Sharif’s decision has been hailed as a step in the right direction to give peace a chance. He will stay in the Indian capital for a day after attending the swearing-in ceremony.

    This will be Sharif’s first meeting with Modi, a newcomer to Delhi, as the Indian leader spent most of his time in Gujarat as its chief minister away from the diplomatic scene in New Delhi even when the BJP was in government.

    A final decision from Sharif came five days after Modi sent an official invitation on May 21, giving the prime minister here enough time to consult his aides, cabinet members and the Foreign Office.

    The Bharatiya Janata Party (BJP) has welcomed the decision of Prime Minister Nawaz Sharif to attend the swearing-in ceremony.

    The BJP spokesman said it was very good news that Nawaz Sharif had accepted Modi’s invitation. “This would mark the start of a new relationship between Pakistan and India,” he added.

    As usual, amongst the Saarc leaders who will be represented at the oath-taking, all eyes will be on Sharif and his every move will be relayed live by TV cameras. In fact, regional leaders have traditionally complained that Pakistan and India hijack Saarc summits.

    Kashmiri leader Omer Abdullah captured this predicament in a tweet when he wrote: “Can’t help feel sorry for others taking oath or attending because the only photo op that will matter now will be the Modi-Sharif handshake”.

    Criticism of Sri Lankan President Mahinda Rajapaksha will be apparent from Tamil leaders in India who had insisted that Rajapaksha should not be invited.

    The final decision was taken on Friday night after a meeting between Sharif’s troubleshooter Shahbaz Sharif and army chief General Raheel Sharif in Lahore so that all stakeholders were on board and the announcement was made by the prime minister’s office on Saturday morning. Luckily, hawks like Interior Minister Chaudhry Nisar were kept at arm’s length.

    The final decision was also delayed as Sharif was keen that instead of just crossing over the eastern border for a photo-op, an opportunity should be there for a bilateral meeting with the prime minister-designate to make a fresh beginning.

    After all, Sharif is on record as saying that he will enter into a fresh trade agreement with India once a new government was in place.

    Also important for Sharif would be to get a commitment from Modi, known to think outside the box, that now was the time to restart the composite dialogue so that a series of uninterrupted talks could give a boost to bilateral relations.

    When Sharif lands in New Delhi airport on Monday, his hands will be strengthened as he will have the backing of not only the people of Pakistan, but all the major political parties and the security establishment which controls relations with India.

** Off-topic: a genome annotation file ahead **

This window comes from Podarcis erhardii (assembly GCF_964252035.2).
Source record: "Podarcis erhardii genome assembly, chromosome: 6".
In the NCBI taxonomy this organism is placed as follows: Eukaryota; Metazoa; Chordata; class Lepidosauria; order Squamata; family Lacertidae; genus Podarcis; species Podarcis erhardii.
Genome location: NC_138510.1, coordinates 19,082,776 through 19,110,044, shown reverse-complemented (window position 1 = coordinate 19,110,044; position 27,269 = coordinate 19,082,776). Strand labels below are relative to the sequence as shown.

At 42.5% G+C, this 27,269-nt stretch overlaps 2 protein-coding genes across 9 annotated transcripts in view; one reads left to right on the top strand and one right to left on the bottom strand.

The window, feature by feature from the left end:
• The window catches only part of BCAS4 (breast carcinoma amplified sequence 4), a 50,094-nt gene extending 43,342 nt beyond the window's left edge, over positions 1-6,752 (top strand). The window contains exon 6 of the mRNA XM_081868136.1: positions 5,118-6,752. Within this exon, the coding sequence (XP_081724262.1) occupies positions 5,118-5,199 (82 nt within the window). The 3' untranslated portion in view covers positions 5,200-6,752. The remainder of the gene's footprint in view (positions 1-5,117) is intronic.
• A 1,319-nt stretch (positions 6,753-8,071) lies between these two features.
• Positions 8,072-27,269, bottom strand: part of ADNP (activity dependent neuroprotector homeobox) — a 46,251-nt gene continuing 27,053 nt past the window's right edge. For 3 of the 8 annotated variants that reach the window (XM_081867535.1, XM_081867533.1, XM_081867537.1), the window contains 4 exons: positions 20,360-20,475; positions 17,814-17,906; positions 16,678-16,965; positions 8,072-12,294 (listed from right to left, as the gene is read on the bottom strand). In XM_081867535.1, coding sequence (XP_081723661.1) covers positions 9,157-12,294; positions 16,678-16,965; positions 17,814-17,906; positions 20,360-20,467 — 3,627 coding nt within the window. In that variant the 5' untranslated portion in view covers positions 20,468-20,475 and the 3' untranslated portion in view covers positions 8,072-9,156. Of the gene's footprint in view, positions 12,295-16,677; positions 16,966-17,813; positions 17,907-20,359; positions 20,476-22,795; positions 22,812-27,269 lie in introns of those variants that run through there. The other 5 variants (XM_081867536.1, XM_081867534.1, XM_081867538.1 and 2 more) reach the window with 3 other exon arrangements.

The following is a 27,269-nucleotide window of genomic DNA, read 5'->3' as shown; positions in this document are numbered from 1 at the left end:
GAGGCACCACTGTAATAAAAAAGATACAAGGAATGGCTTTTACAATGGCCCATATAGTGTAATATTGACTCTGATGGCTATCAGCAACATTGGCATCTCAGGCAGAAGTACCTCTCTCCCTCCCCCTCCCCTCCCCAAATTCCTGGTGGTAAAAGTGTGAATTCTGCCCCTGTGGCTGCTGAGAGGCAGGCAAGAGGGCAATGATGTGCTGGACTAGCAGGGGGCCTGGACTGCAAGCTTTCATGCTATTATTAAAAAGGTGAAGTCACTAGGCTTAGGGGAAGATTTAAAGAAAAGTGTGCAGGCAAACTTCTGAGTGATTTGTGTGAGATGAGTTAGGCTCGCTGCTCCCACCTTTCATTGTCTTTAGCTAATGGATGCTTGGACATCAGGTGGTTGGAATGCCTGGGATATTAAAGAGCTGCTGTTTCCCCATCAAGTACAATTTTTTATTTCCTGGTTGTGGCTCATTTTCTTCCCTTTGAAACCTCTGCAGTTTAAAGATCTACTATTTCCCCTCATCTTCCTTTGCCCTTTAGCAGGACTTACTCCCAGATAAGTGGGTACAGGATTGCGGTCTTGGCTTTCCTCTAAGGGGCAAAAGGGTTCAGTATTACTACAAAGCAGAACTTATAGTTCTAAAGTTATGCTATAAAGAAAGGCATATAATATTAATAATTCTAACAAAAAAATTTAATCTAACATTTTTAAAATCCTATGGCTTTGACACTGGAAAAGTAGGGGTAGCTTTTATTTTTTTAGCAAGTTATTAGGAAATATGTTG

The same day as a gesture of goodwill, Pakistan will be releasing 150 jailed Indian fishermen, a time-old tradition in which human beings are used by both countries as pawns.

    Except for the fringe and ignorable elements outside the democratic process, like the Punjabi jihadis, especially the Jamaat-ud-Dawa’s Hafiz Saeed who opposes the visit, everyone has rooted for Sharif to go into a meeting with Modi.

    Sharif, says a statement from his office, would be accompanied by his security and foreign policy team for whom this will also be their first meeting with the incoming Indian government.

    According to the Foreign Office, Sharif will meet with Modi on Tuesday morning. The prime minister will also call on the President of India before returning home later that evening.

    Sharif’s aides have been cautioning that no big announcements are expected.

    As usual, the Indian electronic media has become ballistic, first taunting Sharif to be his own boss and now bringing up all past disputes and insisting that Modi should be firm with Sharif.

    Modi’s slogan during elections was, “Terrorism divides, tourism unites” — an issue which is of great urgency for both countries.

    Outside the election rhetoric, the BJP is responding more like a government in charge with one senior leader Arun Jaitley saying that the invite showcases India’s faith in both democracy and greater integration of the region.

    “The invitation to all leaders of Saarc nations to be present at the ceremony is to showcase Indian democracy and its strength to the world at large. It is a democracy event and should not be viewed through the prism of bilateral issues between countries,” he added.

    While diplomatic sources in Delhi tell The News that the little known wife of Modi has already been given protocol befitting the future prime minister’s wife, in Pakistan two women stood out on the social media asking Sharif to take a bold step and respond positively to Modi’s invite.

    Maryam Nawaz Sharif was encouraged by the stance of the PPP and one of its leaders Ambassador Sherry Rehman and passed her tweets on to Sharif.

    “Good news, moving on from stalemate Nawaz Sharif, Narendra Modi to hold bilateral meeting on May 27”, tweeted Rehman.